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Tips for minimizing nuisance bears
REGION- This spring, the Maine Department of Inland Fisheries and Wildlife is strongly encouraging homeowners to take food source and food-odor prevention steps around their properties as ways to deter bears that could become a nuisance or danger.
Bears have recently emerged from their dens throughout Maine and are in search of food that is not readily available to them at this time of year. They are drawn to bird feeders, garbage cans, dumpsters and grills, where food or the odor of food is prevalent, or to areas where people believe it’s okay to leave food for them.
“It is important to remember that food odors attract bears to your back yard,” according to MDIF&W Wildlife Biologist Jennifer Vashon. “For example, bird feeders are one of the main reasons we receive bear nuisance calls, and also, garbage that is brought to the curb the night before pickup or is stored outside is a great temptation to a bear. We encourage everyone, especially this time of year, to bring in bird feeders and keep their garbage inside until the morning of trash pickup.”
An incident two years ago in Livermore Falls involved a mother bear who had become dependent on people for food and taught her two cubs the bad habit of foraging for food in peoples’ backyards; they became a nuisance to fearful neighbors. In another case, a bear became adept at getting into dumpsters and actually slept during the day in a treetop in the neighborhood. These could become dangerous situations and result in the bear being destroyed.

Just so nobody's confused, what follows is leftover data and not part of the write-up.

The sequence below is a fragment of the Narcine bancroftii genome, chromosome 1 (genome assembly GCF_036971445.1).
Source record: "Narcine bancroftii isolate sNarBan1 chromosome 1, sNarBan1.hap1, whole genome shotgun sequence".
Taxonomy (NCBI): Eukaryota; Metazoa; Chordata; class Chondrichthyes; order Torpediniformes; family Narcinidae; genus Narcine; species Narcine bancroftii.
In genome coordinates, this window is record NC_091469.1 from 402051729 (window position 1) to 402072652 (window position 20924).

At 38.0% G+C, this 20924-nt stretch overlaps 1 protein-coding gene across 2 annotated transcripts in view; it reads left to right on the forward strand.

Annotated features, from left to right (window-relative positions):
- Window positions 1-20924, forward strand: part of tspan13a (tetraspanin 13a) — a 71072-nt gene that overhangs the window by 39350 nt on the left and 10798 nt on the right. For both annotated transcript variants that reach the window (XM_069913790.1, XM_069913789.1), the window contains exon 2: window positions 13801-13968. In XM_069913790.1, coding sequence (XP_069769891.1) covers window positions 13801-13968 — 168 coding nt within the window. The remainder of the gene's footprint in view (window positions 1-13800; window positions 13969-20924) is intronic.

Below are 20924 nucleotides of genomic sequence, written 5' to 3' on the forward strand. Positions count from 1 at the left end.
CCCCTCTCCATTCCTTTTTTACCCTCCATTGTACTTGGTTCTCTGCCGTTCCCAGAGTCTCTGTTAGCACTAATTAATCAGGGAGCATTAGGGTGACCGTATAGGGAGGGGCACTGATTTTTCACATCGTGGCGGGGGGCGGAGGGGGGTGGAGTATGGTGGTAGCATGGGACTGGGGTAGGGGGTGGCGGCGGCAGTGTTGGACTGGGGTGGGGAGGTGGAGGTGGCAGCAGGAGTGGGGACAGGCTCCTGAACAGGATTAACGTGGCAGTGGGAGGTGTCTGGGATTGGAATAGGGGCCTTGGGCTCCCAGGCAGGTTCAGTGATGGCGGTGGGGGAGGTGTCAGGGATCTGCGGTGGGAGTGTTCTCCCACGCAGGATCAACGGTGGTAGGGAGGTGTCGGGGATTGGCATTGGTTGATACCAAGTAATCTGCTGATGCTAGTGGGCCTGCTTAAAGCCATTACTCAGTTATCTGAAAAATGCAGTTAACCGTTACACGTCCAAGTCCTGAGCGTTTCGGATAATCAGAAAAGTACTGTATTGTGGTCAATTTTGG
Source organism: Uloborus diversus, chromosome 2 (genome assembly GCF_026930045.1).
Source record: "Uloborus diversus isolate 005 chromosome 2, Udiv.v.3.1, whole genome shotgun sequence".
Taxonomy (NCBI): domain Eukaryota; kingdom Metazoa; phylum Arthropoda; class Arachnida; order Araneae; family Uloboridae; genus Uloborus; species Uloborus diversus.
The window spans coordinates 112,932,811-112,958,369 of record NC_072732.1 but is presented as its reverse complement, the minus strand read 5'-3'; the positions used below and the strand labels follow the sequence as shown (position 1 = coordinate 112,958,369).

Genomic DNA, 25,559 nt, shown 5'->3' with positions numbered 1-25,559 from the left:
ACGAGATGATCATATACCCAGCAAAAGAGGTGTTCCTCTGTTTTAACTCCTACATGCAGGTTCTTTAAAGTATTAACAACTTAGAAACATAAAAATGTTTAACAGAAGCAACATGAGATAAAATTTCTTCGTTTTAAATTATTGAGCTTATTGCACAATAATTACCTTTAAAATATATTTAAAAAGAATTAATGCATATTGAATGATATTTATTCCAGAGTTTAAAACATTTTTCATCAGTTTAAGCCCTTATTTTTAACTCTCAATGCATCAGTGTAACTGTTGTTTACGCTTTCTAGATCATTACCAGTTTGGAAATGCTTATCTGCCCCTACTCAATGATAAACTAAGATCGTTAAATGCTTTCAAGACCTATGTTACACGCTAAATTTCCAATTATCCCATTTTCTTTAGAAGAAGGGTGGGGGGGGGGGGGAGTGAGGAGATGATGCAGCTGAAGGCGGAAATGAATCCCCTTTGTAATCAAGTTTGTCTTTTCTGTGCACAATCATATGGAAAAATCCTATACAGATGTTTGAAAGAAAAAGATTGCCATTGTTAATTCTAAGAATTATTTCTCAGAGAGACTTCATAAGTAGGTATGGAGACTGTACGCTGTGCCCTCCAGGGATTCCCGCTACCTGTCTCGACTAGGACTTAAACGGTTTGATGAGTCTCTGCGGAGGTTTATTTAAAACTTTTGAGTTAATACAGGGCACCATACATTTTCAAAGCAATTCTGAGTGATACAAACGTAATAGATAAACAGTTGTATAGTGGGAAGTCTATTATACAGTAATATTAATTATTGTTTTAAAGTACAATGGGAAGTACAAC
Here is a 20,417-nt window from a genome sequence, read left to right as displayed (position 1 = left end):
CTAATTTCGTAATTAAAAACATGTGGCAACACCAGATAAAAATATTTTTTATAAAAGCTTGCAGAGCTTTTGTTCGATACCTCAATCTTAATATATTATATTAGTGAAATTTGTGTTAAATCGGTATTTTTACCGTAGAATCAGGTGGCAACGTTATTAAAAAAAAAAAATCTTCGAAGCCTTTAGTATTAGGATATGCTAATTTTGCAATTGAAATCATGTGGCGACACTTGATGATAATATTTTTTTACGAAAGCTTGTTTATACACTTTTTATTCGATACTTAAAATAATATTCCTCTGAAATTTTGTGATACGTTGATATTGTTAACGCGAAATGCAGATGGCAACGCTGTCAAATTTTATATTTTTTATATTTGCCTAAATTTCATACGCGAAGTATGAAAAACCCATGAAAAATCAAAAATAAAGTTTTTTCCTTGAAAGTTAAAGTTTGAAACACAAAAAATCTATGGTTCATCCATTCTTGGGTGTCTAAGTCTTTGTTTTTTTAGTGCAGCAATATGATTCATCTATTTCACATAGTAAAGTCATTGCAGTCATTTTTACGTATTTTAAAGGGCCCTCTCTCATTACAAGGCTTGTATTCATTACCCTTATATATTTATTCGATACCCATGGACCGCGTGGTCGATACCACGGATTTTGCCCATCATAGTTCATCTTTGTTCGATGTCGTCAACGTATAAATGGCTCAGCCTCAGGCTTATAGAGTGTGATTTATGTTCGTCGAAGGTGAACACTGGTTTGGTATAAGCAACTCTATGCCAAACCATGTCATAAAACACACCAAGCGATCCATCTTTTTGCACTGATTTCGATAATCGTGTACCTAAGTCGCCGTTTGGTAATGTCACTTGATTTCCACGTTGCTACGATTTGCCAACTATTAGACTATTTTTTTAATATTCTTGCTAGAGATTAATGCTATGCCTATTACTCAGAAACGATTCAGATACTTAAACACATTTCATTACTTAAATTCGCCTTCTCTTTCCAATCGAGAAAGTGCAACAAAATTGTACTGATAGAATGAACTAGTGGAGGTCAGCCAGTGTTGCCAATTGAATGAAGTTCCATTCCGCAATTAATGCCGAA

Bears who become reliant on people for food return to the same locations to eat.
“The worst case scenario is that a bear will hurt someone,” according to Vashon. “It’s happened elsewhere and it could happen here. In this unfortunate circumstance, we’d have to destroy the bear.”
Spring is when the Maine Department of Inland Fisheries and Wildlife and the Maine Warden Service receives hundreds of nuisance animal complaints, and bears near homes and in neighborhoods are among the calls.
To minimize exposure to nuisance bears, we suggest the following:
Bring in your bird feeders at night and rake up the seed that has fallen underneath the bird feeder.
Store garbage and garbage cans in the garage or basement until trash day, and put out the cans the mornings of pickup.
Nothing with a strong food odor should be composted in the back yard.
For grills, burn off as much of the meat and grease as possible and then brush or scrape grills clean. Grills should be stored in a closed garage or shed.
Use dumpsters with heavy metal lids that latch shut. Keep the lids and self-closing doors shut. If garbage is overflowing, contact the trash hauler to pick it up.
If you have pets and feed them outdoors, bring their food dishes inside at night.
Store all livestock feeds in a secure location.
Encourage your neighbors to take the same steps that you are to deter bears.
When camping, put food and other items with an odor, including candy, toothpaste, suntan lotion and soap, in sealed containers. If camping near your vehicle, keep the sealed containers in it. Never store food or candy in your tent or sleeping quarters. If food or other odorous items cannot be stored, place them in a bear bag that is at least 12 feet above the ground and 10 feet from the nearest tree trunk.
After meals, store all leftovers and immediately wash dishes. Dump the dishwater away from the camp or use a sump hole to filter the water, and then burn the food scraps. Carefully burn all leftover food, wrappers and grease. Don’t bury them or throw them in a latrine.
If a bear shows up in your backyard, stay calm. Shout at it like you would to chase an unwanted dog. Most bears are timid enough to be scared away by yelling, waving or banging pots. Check first before going outside. Black bears blend into night skies, thus providing the chance of an encounter. Use outside lights to full advantage and look outside from a safe position, such as a porch or window.
Never approach a bear.
If you need to report a nuisance bear, contact the Maine State Police by calling, 1-800-228-0857.